Thatcher plans his return to Britain after plea bargain

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The Independent Online

Sir Mark Thatcher was said to be planning to return to Britain from South Africa last night after pleading guilty over this role in an attempted coup in Equatorial Guinea.

Sir Mark Thatcher was said to be planning to return to Britain from South Africa last night after pleading guilty over this role in an attempted coup in Equatorial Guinea.

Baroness Thatcher's son avoided a prison sentence during an appearance at the High Court in Cape Town with a plea bargaining deal under which he incurred a four-year suspended sentence and a fine of 3 million rand, about £265,000.

According to friends of Sir Mark, the fine will be paid by Lady Thatcher, who also put up his bail money of £165,000 after his arrest in Cape Town in August last year.

South African police sources claimed that Lady Thatcher, who spent Christmas and New Year with her son in Cape Town, had played a role in organising the deal. Until now, the police had refused plea bargaining approaches from Sir Mark's lawyers, insisting they had enough to secure a conviction that would lead to a jail sentence.

Last week it was revealed that three men who had organised the coup, Crause Steyl, Harry Carlse and Lourens Horn had agreed to give evidence against Sir Mark.

Sir Mark, who had hitherto denied any knowledge of the coup plot in the oil-rich west African state admitted yesterday he had invested £150,000 for the chartering of helicopters despite discovering they were going to be used in the attempt to overthrow the government.

He said he was invited to pay for the aircraft by Simon Mann, an Old Etonian former SAS officer, who subsequently received a seven-year sentence (reduced to four) in Harare, Zimbabwe, for his part in the coup plot. Sir Mark believed the aircraft would be used as air ambulances.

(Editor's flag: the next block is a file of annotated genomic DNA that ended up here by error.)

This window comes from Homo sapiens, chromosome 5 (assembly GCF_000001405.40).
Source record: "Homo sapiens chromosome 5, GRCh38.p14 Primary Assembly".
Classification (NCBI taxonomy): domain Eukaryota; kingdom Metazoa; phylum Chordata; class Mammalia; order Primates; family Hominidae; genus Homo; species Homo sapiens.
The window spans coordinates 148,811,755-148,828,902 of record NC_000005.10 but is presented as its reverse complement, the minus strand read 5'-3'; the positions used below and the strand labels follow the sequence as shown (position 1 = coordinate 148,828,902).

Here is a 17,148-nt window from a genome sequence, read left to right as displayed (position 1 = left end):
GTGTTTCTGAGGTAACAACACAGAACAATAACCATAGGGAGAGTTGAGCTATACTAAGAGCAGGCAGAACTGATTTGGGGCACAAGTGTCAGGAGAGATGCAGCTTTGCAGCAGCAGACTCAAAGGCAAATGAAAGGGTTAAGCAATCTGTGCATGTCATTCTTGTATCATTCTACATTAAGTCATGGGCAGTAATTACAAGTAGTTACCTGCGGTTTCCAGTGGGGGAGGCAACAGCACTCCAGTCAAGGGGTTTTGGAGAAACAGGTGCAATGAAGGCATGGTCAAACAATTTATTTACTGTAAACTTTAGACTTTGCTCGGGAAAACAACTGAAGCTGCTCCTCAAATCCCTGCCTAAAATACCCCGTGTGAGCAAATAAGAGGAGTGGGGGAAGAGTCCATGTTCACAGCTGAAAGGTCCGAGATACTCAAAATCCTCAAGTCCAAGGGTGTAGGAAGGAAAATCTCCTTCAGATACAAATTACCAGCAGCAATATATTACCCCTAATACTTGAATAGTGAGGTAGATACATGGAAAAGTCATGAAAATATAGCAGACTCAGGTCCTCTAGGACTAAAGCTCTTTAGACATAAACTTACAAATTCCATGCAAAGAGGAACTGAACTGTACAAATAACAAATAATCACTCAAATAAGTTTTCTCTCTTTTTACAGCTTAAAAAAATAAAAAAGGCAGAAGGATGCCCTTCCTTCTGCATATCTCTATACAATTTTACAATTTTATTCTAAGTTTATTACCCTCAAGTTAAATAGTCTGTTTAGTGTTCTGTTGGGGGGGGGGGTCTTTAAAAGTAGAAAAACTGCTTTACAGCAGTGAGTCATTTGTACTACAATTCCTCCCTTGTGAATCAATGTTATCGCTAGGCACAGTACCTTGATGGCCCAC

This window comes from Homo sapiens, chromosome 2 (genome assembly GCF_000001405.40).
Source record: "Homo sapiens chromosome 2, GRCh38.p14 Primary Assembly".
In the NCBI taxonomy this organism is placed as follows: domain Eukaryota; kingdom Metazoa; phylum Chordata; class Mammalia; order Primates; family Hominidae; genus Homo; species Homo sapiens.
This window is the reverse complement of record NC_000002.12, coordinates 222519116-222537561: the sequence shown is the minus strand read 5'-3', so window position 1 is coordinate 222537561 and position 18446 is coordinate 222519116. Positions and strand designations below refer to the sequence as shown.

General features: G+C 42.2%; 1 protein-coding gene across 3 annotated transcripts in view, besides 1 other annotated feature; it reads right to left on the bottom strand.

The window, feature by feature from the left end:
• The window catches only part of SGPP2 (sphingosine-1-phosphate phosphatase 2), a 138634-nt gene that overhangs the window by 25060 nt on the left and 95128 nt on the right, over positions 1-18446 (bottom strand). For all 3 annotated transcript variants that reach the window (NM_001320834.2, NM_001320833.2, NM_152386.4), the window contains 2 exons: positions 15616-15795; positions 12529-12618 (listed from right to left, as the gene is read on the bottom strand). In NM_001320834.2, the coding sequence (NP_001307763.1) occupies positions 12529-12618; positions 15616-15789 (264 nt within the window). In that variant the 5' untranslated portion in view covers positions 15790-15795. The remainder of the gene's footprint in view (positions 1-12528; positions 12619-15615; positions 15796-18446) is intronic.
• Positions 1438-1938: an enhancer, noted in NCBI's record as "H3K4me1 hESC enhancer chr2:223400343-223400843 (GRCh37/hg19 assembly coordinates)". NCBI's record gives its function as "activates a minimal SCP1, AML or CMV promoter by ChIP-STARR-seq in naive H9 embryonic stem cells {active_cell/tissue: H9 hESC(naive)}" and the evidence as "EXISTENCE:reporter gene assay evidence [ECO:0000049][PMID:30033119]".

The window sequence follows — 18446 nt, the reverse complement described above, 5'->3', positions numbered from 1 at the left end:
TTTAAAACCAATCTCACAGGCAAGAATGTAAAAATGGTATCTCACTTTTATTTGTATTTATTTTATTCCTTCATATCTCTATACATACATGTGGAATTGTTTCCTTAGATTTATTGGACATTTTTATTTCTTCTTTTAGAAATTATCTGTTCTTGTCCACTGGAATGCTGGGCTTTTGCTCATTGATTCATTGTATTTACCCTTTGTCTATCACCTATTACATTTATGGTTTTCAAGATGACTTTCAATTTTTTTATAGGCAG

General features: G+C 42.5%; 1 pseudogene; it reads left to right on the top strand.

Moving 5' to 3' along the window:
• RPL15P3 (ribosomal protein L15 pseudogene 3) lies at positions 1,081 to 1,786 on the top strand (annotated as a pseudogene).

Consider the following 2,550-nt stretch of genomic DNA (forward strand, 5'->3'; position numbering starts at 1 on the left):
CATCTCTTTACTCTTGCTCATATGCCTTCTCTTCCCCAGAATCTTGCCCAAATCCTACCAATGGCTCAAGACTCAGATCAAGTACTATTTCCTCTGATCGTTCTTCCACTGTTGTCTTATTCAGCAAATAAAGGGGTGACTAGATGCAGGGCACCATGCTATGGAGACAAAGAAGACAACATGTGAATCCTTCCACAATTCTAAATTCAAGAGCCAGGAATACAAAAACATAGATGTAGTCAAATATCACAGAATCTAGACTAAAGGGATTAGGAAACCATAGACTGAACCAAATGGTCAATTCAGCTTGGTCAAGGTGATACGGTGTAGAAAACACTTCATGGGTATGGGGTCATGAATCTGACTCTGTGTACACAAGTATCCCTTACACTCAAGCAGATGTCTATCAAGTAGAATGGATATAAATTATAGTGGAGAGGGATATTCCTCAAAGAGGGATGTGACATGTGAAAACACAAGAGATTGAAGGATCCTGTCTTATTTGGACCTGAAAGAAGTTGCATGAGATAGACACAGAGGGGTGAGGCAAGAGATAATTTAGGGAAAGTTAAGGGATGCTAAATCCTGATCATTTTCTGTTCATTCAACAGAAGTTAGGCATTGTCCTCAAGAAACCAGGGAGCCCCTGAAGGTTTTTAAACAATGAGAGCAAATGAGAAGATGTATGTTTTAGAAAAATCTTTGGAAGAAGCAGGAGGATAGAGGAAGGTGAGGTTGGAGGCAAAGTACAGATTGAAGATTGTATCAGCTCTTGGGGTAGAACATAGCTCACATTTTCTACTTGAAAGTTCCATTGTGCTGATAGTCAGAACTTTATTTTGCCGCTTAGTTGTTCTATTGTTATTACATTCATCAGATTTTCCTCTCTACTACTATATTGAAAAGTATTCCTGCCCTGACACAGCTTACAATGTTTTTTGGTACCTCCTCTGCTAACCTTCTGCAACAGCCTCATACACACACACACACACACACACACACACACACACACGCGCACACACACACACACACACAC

He admitted later that he began to suspect the helicopter would be used in the Equatorial Guinea coup. Mr Justice Abe Motala said at the High Court: "The accused began to suspect the helicopter might in fact be intended for use in such mercenary activity. Despite his misgivings, the accused decided to invest money in the charter of the helicopter."

The Equatorial Guinea government had unsuccessfully sought Sir Mark's extradition. It is now pursuing legal action in London against him and others allegedly involved in subsidising the conspiracy.

Sir Mark said: "There is no price too high for me to pay to be reunited with my family and I am sure all of you who are husbands and fathers would agree."

Lady Thatcher, who is back in London, said: " This has been a difficult time for all of the family - obviously I am delighted that it has been brought to an end. I know all that matters to Mark is now to be reunited with Diane and the children as soon as possible."

Sir Mark's wife and children moved to Texas soon after his arrest. He has received his passport which was impounded by the South African authorities. However, the US embassy in London said that British citizens with a felony conviction will have to apply for a visa to enter the US and "each application will be considered separately".

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